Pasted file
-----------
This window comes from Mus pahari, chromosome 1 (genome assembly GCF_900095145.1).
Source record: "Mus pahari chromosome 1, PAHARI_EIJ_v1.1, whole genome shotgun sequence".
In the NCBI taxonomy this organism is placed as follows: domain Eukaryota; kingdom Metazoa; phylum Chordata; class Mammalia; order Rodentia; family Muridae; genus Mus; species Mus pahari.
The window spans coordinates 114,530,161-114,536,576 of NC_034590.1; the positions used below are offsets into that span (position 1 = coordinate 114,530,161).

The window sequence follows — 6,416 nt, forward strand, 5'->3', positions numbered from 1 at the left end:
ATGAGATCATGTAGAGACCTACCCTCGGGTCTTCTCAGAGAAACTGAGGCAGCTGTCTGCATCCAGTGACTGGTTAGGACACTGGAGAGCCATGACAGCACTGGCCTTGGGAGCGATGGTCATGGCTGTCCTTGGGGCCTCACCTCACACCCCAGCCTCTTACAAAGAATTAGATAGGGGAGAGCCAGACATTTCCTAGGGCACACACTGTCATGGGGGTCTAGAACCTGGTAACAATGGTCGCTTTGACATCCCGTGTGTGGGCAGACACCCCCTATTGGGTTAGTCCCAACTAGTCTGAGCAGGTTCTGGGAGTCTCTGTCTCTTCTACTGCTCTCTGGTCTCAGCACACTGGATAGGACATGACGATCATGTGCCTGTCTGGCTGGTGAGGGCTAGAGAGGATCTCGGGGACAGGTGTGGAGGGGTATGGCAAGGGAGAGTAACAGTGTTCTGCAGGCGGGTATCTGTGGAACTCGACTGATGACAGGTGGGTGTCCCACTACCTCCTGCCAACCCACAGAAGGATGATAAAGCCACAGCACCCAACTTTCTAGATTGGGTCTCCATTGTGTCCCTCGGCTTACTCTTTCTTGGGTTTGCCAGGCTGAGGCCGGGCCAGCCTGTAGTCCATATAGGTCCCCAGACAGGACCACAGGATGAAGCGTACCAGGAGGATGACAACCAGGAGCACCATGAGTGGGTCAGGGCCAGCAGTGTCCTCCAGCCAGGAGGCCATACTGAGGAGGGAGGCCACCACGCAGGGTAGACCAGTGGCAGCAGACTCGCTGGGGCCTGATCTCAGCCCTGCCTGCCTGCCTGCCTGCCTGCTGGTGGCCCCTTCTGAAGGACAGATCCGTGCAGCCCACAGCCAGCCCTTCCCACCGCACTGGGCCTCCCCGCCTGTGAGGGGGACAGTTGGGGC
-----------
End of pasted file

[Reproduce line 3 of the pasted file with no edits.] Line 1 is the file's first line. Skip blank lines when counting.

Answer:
In the NCBI taxonomy this organism is placed as follows: domain Eukaryota; kingdom Metazoa; phylum Chordata; class Mammalia; order Rodentia; family Muridae; genus Mus; species Mus pahari.